In the fable of Chicken Little, an acorn hits the title character's head, she concludes that the sky is falling, she convinces her barnyard pals of the same, they rush pell-mell to tell the king, and on the way get eaten by a fox.
The lesson of Chicken Little is that all that's required to start a panic is just one nut. A natural phenomenon boggles Little's brain, her hysterical squawking scares her community into a rush for government action, and from an imaginary future threat they run smack into the jaws of a real present one.
The moral of the story depends on who you are. If you're a Chicken Little or you know one, it's don't jump to conclusions, don't panic, don't believe everything you're told, and don't buy into mass hysteria.
If you're a fox, the moral is toss a few nuts at the hysterical types and go put the kettle on. And this Friday, Feb. 2, it's going to be a veritable nutstorm. That's when, we're told, the United Nation's Intergovernmental Panel on Climate Change will release its "smoking gun" report on human-caused global warming. The foxes are already licking their chops.
Contrary to popular perception, however, the IPCC won't release the actual report until May. Friday's the day the IPCC releases its Summary for Policymakers. Not only does the IPCC plan to give policy meddlers three months' lead time without fear of challenge from what's in the report (a problem previous summaries have suffered) — they're also prepared to edit the report after the fact. The IPCC procedures document says that "Changes (other than grammatical or minor editorial changes) made after acceptance by the Working Group or the Panel shall be those necessary to ensure consistency with the Summary for Policymakers or the Overview Chapter."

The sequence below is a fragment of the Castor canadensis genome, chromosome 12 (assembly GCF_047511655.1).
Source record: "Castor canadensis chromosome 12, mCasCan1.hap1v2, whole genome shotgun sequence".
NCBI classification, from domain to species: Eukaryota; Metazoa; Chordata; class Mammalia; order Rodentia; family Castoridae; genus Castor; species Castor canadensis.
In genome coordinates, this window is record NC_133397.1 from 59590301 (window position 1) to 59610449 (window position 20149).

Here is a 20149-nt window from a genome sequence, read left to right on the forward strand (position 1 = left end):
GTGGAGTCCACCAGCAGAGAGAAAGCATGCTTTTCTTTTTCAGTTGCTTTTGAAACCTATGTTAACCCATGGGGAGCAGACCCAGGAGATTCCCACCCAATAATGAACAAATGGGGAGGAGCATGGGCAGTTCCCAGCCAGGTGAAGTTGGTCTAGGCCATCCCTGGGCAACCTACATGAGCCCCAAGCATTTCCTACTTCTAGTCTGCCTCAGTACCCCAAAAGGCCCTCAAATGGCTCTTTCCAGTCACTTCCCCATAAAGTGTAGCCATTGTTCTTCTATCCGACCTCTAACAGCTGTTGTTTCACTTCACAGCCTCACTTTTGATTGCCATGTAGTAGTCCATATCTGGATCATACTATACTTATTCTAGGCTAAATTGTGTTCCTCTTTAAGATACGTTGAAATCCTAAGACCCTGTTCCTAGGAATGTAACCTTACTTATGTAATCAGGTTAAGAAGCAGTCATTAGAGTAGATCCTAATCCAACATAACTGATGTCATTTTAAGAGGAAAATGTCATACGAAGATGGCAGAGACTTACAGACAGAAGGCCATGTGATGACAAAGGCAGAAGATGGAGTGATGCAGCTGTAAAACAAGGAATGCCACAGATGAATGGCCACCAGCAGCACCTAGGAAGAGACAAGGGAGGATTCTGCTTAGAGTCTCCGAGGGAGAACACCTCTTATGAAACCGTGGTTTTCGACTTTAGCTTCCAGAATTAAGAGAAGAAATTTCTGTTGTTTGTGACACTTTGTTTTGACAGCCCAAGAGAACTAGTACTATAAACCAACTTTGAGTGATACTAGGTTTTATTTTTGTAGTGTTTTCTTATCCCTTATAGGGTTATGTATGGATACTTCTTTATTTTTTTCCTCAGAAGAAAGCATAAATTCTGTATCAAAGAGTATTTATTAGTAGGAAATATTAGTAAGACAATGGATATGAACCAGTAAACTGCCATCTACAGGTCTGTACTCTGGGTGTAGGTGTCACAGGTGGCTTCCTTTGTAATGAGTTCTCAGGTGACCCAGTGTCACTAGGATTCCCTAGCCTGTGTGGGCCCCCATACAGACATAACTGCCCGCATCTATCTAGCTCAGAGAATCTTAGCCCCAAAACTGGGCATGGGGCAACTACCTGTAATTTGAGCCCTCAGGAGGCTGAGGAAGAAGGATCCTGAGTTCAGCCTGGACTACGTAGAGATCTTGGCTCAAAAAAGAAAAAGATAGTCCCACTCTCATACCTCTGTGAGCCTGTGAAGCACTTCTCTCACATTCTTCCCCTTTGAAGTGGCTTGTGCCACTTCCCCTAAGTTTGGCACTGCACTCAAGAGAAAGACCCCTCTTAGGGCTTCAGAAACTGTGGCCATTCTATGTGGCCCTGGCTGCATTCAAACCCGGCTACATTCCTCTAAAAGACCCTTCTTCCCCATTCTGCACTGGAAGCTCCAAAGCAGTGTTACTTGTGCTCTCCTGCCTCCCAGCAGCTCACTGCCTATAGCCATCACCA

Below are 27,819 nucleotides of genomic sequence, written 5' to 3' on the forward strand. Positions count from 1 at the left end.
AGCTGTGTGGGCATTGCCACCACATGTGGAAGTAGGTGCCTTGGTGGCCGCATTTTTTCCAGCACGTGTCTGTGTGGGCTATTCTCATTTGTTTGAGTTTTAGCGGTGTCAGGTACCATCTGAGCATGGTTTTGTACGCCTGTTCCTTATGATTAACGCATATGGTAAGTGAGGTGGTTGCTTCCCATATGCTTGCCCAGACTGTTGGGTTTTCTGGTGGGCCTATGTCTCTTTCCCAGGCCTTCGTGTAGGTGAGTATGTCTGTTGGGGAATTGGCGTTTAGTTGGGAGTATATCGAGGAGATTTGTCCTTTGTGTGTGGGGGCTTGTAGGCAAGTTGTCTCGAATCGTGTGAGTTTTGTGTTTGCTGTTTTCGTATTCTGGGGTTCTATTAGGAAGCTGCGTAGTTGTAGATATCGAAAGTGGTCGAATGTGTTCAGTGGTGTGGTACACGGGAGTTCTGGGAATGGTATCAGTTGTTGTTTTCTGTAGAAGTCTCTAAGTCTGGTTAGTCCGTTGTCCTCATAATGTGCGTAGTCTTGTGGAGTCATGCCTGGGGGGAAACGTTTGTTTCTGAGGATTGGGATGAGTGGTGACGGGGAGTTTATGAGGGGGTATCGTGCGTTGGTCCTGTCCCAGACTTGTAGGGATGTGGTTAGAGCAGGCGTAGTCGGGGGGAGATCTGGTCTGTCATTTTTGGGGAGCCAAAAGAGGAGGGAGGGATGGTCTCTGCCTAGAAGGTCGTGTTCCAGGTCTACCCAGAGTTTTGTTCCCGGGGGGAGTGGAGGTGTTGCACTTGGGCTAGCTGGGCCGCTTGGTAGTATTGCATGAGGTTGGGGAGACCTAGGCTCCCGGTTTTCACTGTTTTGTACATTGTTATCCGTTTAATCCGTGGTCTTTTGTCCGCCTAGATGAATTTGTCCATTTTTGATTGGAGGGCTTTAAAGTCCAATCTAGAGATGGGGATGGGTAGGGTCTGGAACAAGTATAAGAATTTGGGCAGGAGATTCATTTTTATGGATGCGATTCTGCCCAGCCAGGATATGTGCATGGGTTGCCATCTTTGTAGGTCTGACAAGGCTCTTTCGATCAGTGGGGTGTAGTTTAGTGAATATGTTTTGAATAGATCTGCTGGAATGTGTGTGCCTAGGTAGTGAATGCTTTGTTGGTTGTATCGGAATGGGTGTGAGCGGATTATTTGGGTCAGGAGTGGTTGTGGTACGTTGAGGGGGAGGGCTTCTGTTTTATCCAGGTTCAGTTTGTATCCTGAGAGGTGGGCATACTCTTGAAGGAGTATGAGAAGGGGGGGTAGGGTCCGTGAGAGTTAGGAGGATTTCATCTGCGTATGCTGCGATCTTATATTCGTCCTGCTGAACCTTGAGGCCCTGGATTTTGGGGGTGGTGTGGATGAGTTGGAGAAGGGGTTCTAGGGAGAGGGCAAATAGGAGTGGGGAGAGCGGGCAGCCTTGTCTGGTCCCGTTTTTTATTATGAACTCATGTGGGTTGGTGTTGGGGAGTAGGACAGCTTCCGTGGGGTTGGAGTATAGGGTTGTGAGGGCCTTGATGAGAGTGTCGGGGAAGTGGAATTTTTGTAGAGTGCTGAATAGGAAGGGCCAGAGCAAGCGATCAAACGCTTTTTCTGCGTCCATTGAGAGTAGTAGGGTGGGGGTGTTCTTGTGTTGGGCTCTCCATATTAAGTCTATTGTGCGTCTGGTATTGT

The foxy barrage-of-nuts approach has been the standard approach to building community consensus for federal action on global warming at least since 1989, when Stanford biological sciences professor Stephen Schneider told Discover Magazine that October, "We [scientists] need to get some broad-based support, to capture the public's imagination. That, of course, entails getting loads of media coverage. So we have to offer up scary scenarios, make simplified, dramatic statements, and make little mention of any doubts we might have."
Among others, Al Gore agrees with that approach. Last year he told the environmentalist magazine Grist, "I believe it is appropriate to have an over-representation of factual presentations" – what a euphemism! – "on how dangerous it is, as a predicate for opening up the audience to listen to what the solutions are, and how hopeful it is that we are going to solve this crisis."
And boy have we been getting some dramatic, scary, "over-represented" scenarios in the media. They are so prevalent it's probably unnecessary to provide examples, but here are some recent ones anyway:
Time magazine's April 3, 2006 cover declared: "BE WORRIED. BE VERY WORRIED. Climate change isn't some vague future problem — it's already damaging the planet at an alarming pace. Here's how it affects you, your kids and their kids as well."